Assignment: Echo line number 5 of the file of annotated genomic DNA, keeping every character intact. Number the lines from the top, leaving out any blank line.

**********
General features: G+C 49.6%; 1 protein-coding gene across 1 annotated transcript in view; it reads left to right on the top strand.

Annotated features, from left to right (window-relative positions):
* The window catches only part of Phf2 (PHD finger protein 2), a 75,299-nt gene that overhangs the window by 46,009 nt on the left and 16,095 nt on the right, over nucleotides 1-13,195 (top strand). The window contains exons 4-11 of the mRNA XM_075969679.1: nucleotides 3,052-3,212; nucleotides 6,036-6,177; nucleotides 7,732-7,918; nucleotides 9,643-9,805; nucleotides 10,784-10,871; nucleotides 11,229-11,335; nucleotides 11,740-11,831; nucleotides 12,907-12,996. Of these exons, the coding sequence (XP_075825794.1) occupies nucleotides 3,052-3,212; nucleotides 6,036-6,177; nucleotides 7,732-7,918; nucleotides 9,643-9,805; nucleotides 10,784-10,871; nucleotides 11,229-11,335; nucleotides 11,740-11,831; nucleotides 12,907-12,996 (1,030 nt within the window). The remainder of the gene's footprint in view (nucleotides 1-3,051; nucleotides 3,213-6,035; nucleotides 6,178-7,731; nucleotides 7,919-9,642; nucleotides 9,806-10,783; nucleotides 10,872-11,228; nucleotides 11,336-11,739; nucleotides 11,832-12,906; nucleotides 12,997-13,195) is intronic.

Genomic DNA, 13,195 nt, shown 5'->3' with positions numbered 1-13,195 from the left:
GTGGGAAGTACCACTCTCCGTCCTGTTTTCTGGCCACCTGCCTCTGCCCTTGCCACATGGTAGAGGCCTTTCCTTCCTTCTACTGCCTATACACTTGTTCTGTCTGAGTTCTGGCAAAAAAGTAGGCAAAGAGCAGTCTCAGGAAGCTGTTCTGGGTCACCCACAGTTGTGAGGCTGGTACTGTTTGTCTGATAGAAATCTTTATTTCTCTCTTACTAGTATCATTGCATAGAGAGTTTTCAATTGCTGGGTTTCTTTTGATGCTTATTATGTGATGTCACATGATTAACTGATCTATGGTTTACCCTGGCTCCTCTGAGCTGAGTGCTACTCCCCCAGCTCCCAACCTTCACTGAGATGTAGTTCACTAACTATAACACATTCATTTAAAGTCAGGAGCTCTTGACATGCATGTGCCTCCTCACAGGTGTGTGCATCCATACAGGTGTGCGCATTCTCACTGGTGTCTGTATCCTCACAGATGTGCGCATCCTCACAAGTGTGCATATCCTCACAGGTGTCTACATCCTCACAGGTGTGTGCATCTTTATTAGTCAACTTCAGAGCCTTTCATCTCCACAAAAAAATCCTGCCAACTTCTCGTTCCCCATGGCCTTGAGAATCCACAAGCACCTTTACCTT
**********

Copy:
GTGGGAAGTACCACTCTCCGTCCTGTTTTCTGGCCACCTGCCTCTGCCCTTGCCACATGGTAGAGGCCTTTCCTTCCTTCTACTGCCTATACACTTGTTCTGTCTGAGTTCTGGCAAAAAAGTAGGCAAAGAGCAGTCTCAGGAAGCTGTTCTGGGTCACCCACAGTTGTGAGGCTGGTACTGTTTGTCTGATAGAAATCTTTATTTCTCTCTTACTAGTATCATTGCATAGAGAGTTTTCAATTGCTGGGTTTCTTTTGATGCTTATTATGTGATGTCACATGATTAACTGATCTATGGTTTACCCTGGCTCCTCTGAGCTGAGTGCTACTCCCCCAGCTCCCAACCTTCACTGAGATGTAGTTCACTAACTATAACACATTCATTTAAAGTCAGGAGCTCTTGACATGCATGTGCCTCCTCACAGGTGTGTGCATCCATACAGGTGTGCGCATTCTCACTGGTGTCTGTATCCTCACAGATGTGCGCATCCTCACAAGTGTGCATATCCTCACAGGTGTCTACATCCTCACAGGTGTGTGCATCTTTATTAGTCAACTTCAGAGCCTTTCATCTCCACAAAAAAATCCTGCCAACTTCTCGTTCCCCATGGCCTTGAGAATCCACAAGCACCTTTACCTT